Nobody disputes the patriotism of the Ukrainians, and their need to stand up to this aggression. However, Anna pleads, it is necessary to soften one’s heart just a tad and takes into account the needs of the soldiers on the front lines. Yes, after fighting the relentless enemy for 90 days at a stretch, please just give them a day off so they can visit their dear old gray-haired mothers.

    In the end, readers will form into 2 camps: One side debating that the soldiers must stop whining and keep on fighting. The other side will plead for compassion: Give the soldier a couple of days off from fighting at the front.

    Neither side will doubt that Ukrainians are the victims of Russian aggression.

    • marknesop says:

      Ha, ha, ha!!! “Maria, a gray-haired woman with strong but weary features, said that her son, a bartender, was drafted last July to serve in the 3rd Lviv Volunteer Battalion together with about 500 other local men.”

      The Lviv Volunteer Battalion – somewhat ironically named, innit?

  27. yalensis says:

    Not only is she beautiful, she also plays the piano!
    Check out this video of Natalia Poklonskaya playing the piano in the Livadia Palace Museum in Yalta .

    The back story is that Poklonskaya received an electronic packet of unique photographs, that was sent to her by a priest of the Sv’ato-Uspensky Monastery in Crimea. The packet contained more than 80 photographs of the last Russian tsar and his family.

    Poklonskaya then donated the photographs to the Livadia Museum. The rector of the museum then gave her a tour of the room where the exhibition will be displayed. Inside the room was an antique piano used by the Emperess and the daughters of Nikolai II.

    With the permission of the museum workers, Poklonskaya was allowed to sit down at the piano and play a few classical compositions.

  28. Southerncross says:

    Good golly Holly.

    Zakharchenko complains that Kiev has not observed ‘silence mode’. He does not rule out further heavy fighting’ and vows to liberate Mariupol, Kramatorsk and Slavyansk.

    • Expect him to eat his words again after getting a call from Kremlin.

      • Southerncross says:

        I wouldn’t be so sure of that. The Voentorg is active once more – perhaps he has the RF’s agreement this time?

          • et Al says:

            This bus is now reversing. Beep beep beep. This bus is now reversing.

            In far more important news, according to the Moscow Slimes, Mashroutka’s will be phased out. Never been in one. Never will be in one, though I’ve heard plenty of horror stories.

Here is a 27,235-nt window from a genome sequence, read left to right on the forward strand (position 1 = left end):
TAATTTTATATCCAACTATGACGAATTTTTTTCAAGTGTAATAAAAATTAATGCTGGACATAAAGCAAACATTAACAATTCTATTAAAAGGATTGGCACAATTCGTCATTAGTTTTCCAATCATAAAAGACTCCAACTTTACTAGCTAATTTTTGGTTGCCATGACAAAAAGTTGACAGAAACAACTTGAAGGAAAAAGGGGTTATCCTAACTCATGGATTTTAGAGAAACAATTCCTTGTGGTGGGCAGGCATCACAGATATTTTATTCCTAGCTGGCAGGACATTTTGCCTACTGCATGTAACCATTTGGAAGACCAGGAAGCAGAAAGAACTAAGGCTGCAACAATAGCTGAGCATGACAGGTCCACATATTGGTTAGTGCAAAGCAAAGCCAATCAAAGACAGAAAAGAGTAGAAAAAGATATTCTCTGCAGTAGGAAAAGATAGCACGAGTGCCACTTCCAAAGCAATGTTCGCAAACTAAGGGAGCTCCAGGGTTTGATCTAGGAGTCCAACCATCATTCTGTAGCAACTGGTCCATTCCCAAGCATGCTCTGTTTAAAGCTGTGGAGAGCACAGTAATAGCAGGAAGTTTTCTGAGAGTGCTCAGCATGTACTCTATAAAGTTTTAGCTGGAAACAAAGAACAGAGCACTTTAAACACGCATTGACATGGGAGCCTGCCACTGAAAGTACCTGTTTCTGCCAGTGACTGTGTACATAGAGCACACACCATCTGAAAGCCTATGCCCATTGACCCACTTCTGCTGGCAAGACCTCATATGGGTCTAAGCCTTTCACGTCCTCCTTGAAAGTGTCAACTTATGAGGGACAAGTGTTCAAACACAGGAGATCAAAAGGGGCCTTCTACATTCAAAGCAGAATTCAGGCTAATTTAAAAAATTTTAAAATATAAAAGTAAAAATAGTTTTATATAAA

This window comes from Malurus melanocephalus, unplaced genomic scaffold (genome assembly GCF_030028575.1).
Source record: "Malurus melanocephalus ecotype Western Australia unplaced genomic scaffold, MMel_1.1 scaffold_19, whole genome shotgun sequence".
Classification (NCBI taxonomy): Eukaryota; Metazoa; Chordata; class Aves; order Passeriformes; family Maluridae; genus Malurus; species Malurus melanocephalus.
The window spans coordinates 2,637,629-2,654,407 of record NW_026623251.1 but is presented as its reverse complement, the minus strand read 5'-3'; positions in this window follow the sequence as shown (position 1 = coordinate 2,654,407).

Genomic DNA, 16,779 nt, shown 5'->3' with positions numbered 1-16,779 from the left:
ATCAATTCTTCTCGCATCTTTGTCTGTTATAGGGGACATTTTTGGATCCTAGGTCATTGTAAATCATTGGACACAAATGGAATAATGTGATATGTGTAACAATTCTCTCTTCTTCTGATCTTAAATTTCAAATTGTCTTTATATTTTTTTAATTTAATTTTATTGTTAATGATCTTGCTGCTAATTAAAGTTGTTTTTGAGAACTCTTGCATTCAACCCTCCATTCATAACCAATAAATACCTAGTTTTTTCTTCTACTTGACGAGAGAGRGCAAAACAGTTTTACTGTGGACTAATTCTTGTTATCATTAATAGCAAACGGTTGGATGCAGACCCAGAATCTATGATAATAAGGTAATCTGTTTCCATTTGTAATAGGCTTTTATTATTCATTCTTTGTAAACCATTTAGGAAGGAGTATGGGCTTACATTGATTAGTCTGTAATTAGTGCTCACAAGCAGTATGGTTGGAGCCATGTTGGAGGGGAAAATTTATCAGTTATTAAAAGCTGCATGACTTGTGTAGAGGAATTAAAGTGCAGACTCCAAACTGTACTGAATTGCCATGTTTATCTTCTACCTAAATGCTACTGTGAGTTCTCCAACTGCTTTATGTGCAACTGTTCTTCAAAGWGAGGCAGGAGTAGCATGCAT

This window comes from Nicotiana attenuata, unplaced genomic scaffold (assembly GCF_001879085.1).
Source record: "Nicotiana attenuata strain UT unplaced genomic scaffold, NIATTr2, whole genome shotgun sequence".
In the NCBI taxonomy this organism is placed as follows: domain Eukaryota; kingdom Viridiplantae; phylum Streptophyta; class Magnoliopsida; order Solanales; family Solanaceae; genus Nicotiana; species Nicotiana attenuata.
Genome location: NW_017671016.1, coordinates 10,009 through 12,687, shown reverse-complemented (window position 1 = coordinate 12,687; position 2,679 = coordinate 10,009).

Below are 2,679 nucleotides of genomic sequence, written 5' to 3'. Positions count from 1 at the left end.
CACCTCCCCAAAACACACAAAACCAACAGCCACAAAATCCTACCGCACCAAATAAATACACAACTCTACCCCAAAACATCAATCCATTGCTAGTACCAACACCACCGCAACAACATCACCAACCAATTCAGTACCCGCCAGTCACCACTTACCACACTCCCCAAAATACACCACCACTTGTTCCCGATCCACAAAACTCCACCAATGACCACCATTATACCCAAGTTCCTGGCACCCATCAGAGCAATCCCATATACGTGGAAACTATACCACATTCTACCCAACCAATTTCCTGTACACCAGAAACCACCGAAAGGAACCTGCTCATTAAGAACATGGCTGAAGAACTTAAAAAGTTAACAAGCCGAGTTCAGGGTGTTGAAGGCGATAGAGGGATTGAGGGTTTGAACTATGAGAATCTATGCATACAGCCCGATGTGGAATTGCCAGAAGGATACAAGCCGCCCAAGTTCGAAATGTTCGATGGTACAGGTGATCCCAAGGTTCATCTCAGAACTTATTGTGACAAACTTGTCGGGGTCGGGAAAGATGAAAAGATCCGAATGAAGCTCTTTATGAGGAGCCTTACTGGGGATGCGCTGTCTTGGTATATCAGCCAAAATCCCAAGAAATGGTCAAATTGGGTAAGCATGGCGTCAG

• Moscow Exile says:

              Minibuses – marshrutky [маршрутки] – are very fast and convenient and have a single price fare of usually about 30 rubles. If they get hit by a bus or, worse still, a tramcar, the are demolished, and the passengers within.

              Trams always come out the winner.

              • Fern says:

                These sound very similar to the Kenyan and Ugandan matatus – minibuses offering fast, convenient, cheap and frequently lethal transport. Often beautifully decorated, always massively overcrowded, when they crash, the carnage is similar to a small aircraft going down. I had no idea they existed In Russia – small world indeed.

                • Moscow Exile says:

                  They are usually (if not always in my experience) operated by people from the Caucasus (whom some ethnic Russian Muscovites playfully refer to as “Black Arses”) and, therefore, their drivers usually fall into that category and drive at breakneck speed, dodging and weaving through the traffic in the manner to which they were apparently born. They provide a valuable shuttle service for the population, linking metro stations with some of the built-up areas that are inconveniently distant from public transport routes.

                  The vehicles that these entrepreneurs operate are not wrecks, by the way: many of them are spanking new and well fitted out, as shown in the illustration above, but are inherently dangerous and are always packed with passengers.

                  I seldom use them, but when I occasionally used to fly off to misty Albion, travelling very lightly, as is my habit, I used to get the metro to the end station nearest to the highway that one takes for Sheremetevo (in my case “Planernaya”), whence I travelled by marshrutka to the airport. In this way I used to make it from my house in the city centre to Sheremetevo in little more than 45 minutes. To make the same journey using a regular taxi would have cost me then (20 years ago) $100 – at least.

                  Now there is the “Aeroexpress” fast electric train from the Belorussky and Paveletsky Main Line termini to Sheremetevo and Domodedevo airports respectively. These fast trains, however, still cost much more than the 60-70 rubles one would pay journeying to these airports by metro and minibus.

                • Moscow Exile says:

                  The speed of marshrutka drivers is referred to in what is written below the picture of one that I have posted above: “A “marshrutka” has seen more desperate drivers than has Formula 1″.

  29. Terje says:

    “There is not the slightest evidence of there being anything military, neither that it is a submarine nor that, whatever the object might be, it is Russian.”

    • marknesop says: